PaRIS is lovely this time of year

2 minute read

An OECD survey into patient experiences with chronic health conditions is now enrolling GP practices. Registrars can also have their say about training.

In a primary care data-gathering exercise that will rival BEACH and LUMOS, GPs and patients across 20 countries are invited to participate in a survey looking at chronic health conditions.

The project, known as PaRIS (Patient-Reported Indicator Survey), is led by the OECD but administered in Australia by the Australian Commission on Safety and Quality in Health Care.

GP practices that participate can expect to receive personalised survey results that will allow them to compare performance to other practices.

PaRIS bills itself as “the first survey of its kind” that will assess the experiences of patients with chronic health conditions in primary healthcare settings across countries.

It will rely on patient-reported experience and outcome measures to generate insight into healthcare access and waiting times, quality of life, pain, physical functioning and mental wellbeing.

In the long term, the government said that the data will be used by policy makers to prioritise spending and by clinicians to gain a “clearer understanding” of how to improve their quality of care.

Participating practices will need to complete a 10-minute survey upon signing up and then send the patient survey on to eligible patients.

The project has been in the works since 2017, with limited field trials in 2021 and 2022, but the main survey is only being run from July to October this year.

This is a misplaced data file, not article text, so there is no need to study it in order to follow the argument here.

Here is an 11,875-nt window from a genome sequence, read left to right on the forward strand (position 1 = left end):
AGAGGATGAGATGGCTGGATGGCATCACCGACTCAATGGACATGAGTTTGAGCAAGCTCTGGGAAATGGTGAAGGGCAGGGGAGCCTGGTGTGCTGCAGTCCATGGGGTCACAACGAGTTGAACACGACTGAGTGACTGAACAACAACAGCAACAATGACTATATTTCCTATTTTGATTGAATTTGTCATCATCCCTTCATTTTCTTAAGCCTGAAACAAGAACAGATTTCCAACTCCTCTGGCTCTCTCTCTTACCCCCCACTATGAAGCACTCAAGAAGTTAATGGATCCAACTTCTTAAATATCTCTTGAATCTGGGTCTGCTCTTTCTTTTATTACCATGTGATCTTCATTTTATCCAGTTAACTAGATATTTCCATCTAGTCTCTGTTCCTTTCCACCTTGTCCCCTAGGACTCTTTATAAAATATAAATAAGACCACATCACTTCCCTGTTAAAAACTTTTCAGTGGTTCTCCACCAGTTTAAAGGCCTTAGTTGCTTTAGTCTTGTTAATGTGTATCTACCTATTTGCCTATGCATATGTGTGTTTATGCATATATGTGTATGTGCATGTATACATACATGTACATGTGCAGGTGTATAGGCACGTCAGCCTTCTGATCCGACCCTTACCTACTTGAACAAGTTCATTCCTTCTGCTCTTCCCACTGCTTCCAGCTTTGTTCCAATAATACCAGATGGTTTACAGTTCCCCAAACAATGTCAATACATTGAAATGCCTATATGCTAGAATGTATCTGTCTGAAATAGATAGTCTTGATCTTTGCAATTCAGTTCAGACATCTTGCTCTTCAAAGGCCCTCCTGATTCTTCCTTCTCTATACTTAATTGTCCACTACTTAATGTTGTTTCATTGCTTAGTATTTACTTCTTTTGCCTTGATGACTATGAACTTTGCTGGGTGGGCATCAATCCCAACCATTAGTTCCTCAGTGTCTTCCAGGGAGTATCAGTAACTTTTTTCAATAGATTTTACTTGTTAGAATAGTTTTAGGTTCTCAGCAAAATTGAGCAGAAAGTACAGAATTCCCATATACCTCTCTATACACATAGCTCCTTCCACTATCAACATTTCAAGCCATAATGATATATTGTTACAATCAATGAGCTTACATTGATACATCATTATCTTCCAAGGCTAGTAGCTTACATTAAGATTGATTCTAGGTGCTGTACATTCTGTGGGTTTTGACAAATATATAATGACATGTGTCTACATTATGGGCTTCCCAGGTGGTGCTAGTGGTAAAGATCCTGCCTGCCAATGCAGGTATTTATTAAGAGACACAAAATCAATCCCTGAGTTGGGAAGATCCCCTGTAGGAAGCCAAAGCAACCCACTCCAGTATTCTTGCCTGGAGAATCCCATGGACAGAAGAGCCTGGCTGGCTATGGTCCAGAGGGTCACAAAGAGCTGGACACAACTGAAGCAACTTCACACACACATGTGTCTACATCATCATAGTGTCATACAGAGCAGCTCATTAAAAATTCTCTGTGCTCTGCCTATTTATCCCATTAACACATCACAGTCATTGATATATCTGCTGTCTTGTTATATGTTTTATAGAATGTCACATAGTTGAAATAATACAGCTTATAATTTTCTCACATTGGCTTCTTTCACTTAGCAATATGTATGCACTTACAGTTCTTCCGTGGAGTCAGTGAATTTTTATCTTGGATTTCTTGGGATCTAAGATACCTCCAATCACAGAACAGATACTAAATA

A “flagship report” is expected in 2024.

Only RACGP-accredited practices with an electronic health records system are eligible to participate.

PaRIS isn’t the only current opportunity for the data-driven quality improvement enthusiasts among us, with the annual Australian Council for Educational Research (ACER) GP registrar survey also open now.

It’s set to be an especially important edition of the survey, given that GP training made its long-awaited transition back to the GP colleges in February this year.

Roughly 1100 registrars took the 2022 survey.

When asked about positive aspects of training, the most common answer related to GP supervisors and practice colleagues.  

When asked about negative aspects, on the other hand, registrars most commonly cited a lack of support for exam preparation.

More importantly, perhaps, is the fact that the government does tend to listen to the results of this survey.

In 2021, four out of five registrars called for portable leave entitlements; the Department of Health responded with funding for a feasibility study looking into just that.

The registrar survey closes on 18 August.

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